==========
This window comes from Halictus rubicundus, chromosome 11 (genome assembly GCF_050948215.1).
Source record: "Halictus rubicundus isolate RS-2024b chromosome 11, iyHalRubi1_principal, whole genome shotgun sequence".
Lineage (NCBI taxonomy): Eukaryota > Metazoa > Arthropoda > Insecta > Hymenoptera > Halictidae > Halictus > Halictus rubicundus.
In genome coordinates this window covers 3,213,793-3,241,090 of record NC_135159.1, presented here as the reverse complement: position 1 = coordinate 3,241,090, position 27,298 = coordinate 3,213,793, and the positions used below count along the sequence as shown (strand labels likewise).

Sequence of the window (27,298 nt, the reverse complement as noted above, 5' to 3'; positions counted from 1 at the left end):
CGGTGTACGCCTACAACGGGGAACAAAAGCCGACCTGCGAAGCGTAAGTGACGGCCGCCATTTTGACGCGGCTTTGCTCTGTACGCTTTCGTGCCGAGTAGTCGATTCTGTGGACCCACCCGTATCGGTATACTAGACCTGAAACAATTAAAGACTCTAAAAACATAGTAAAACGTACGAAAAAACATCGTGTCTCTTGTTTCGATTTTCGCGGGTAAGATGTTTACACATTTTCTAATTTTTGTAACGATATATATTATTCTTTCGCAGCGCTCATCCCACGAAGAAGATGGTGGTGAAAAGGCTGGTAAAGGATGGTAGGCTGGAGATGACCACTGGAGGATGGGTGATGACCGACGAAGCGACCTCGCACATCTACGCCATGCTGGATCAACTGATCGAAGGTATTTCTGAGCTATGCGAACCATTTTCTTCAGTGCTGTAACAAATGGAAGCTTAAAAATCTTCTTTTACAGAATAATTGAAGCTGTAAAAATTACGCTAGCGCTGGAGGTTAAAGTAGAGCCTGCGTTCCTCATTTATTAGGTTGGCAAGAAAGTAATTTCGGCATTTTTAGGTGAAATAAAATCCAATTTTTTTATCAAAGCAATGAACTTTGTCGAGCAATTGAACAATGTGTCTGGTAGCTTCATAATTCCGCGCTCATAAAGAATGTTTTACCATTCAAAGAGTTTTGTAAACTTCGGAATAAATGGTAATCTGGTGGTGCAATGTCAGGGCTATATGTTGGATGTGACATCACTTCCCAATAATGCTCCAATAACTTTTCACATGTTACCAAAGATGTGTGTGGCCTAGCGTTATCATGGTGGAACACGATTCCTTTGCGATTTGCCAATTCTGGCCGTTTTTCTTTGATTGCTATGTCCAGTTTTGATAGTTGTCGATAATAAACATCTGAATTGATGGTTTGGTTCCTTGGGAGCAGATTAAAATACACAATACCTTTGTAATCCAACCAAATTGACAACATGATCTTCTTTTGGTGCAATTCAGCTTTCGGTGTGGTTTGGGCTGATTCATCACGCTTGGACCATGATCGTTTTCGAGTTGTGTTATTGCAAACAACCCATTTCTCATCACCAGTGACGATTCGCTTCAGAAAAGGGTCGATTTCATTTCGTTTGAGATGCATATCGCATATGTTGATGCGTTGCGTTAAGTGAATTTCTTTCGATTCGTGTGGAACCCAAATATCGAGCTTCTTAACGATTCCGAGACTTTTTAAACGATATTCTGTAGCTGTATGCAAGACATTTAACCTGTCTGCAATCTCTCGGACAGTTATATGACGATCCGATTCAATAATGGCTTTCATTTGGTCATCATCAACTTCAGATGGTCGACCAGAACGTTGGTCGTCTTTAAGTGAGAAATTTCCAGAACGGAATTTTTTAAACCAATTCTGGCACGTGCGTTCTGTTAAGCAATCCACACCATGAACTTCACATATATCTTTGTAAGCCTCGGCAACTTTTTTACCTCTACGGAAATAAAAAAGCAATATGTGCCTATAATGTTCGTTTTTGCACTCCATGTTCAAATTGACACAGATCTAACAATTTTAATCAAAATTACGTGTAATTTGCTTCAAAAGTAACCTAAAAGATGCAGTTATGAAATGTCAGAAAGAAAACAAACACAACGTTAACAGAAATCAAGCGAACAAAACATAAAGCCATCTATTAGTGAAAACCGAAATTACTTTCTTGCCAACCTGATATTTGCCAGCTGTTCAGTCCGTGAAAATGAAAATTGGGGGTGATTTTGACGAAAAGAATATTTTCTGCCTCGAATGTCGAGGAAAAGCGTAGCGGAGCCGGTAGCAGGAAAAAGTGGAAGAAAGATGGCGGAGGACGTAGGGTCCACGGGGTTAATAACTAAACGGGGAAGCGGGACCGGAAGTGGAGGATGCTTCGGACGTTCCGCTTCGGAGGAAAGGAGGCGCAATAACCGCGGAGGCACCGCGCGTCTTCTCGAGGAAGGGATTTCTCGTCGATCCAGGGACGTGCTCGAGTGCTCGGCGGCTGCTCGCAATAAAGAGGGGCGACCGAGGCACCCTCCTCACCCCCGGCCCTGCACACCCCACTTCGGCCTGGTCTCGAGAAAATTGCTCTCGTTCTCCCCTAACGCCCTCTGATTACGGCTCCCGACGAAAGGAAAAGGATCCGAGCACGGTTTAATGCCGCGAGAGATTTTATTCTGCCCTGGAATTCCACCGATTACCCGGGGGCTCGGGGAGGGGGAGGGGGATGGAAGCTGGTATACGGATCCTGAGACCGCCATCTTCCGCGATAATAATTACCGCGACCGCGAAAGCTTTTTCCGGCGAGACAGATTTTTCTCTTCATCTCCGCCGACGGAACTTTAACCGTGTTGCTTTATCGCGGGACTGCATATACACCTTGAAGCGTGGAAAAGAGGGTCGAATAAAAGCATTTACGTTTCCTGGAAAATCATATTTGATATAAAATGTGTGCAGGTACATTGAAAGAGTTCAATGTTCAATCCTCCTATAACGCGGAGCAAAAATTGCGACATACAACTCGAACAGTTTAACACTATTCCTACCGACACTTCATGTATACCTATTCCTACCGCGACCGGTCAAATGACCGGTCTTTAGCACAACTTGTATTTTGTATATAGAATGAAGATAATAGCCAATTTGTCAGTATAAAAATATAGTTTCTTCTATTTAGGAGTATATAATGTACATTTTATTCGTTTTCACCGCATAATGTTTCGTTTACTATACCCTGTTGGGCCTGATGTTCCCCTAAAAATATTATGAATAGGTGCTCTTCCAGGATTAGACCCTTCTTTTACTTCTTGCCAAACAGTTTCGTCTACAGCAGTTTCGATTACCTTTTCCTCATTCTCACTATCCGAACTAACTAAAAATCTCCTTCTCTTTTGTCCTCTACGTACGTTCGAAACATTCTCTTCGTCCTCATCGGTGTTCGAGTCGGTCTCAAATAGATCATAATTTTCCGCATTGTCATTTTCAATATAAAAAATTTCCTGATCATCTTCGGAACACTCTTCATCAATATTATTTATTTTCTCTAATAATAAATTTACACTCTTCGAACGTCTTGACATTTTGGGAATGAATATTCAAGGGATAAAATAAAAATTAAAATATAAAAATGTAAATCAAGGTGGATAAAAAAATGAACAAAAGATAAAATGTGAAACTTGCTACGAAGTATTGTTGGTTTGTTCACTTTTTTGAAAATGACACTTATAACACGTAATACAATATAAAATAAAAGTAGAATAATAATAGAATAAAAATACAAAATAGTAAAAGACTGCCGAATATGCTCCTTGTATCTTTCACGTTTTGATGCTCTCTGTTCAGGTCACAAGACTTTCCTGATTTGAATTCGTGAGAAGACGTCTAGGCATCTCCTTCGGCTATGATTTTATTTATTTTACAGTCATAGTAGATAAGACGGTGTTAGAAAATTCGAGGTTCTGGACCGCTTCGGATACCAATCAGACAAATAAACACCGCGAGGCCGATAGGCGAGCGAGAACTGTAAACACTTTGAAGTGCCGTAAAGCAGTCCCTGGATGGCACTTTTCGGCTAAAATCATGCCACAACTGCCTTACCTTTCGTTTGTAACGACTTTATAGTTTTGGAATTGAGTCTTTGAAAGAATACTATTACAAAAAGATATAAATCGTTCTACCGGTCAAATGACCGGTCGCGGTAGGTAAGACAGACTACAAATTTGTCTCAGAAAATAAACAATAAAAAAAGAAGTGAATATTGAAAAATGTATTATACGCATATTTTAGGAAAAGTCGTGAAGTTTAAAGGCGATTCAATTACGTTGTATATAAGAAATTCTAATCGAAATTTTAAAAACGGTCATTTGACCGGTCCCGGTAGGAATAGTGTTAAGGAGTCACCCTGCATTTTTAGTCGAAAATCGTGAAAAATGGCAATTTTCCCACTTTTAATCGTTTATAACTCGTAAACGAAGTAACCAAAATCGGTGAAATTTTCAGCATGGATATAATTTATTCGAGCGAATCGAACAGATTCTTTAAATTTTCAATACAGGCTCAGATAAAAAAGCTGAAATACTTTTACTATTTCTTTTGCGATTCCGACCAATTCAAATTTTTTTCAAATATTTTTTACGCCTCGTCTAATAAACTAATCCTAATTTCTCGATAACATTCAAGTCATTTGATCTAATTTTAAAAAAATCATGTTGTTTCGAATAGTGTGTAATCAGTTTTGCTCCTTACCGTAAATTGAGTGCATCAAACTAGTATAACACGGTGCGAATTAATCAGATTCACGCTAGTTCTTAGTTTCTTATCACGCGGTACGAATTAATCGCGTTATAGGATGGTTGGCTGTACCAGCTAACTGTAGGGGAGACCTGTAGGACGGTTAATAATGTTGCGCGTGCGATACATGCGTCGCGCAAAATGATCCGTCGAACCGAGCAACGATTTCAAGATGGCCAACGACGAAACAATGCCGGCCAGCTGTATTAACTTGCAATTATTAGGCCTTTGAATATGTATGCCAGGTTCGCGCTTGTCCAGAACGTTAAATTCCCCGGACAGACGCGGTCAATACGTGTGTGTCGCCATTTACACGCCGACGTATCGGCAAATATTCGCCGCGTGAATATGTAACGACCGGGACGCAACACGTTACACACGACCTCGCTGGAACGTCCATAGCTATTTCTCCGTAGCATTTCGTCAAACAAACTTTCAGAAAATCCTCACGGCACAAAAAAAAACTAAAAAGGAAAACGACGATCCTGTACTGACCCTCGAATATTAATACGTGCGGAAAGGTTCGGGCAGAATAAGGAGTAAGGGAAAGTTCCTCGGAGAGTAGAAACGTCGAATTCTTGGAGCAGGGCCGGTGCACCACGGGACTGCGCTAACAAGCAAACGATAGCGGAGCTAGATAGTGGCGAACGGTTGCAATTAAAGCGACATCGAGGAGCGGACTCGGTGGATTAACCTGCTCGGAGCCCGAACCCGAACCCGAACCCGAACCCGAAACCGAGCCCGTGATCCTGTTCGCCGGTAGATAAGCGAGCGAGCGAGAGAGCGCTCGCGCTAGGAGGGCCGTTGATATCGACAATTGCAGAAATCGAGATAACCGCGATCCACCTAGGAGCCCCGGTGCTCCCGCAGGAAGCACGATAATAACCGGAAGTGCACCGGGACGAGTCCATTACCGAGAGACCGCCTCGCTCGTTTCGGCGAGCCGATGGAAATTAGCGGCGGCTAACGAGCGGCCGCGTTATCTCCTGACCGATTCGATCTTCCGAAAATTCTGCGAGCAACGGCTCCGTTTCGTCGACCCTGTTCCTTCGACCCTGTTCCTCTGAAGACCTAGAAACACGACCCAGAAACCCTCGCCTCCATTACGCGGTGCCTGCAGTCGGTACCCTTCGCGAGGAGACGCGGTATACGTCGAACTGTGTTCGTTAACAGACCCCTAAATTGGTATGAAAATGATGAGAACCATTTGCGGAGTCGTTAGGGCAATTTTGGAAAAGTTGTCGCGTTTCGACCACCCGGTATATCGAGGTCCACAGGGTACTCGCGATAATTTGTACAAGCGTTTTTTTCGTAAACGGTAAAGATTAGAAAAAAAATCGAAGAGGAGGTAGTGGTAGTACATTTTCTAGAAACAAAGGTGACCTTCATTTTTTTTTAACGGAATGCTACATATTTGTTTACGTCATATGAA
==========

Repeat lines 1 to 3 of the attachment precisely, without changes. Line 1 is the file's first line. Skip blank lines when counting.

This window comes from Halictus rubicundus, chromosome 11 (genome assembly GCF_050948215.1).
Source record: "Halictus rubicundus isolate RS-2024b chromosome 11, iyHalRubi1_principal, whole genome shotgun sequence".
Lineage (NCBI taxonomy): Eukaryota > Metazoa > Arthropoda > Insecta > Hymenoptera > Halictidae > Halictus > Halictus rubicundus.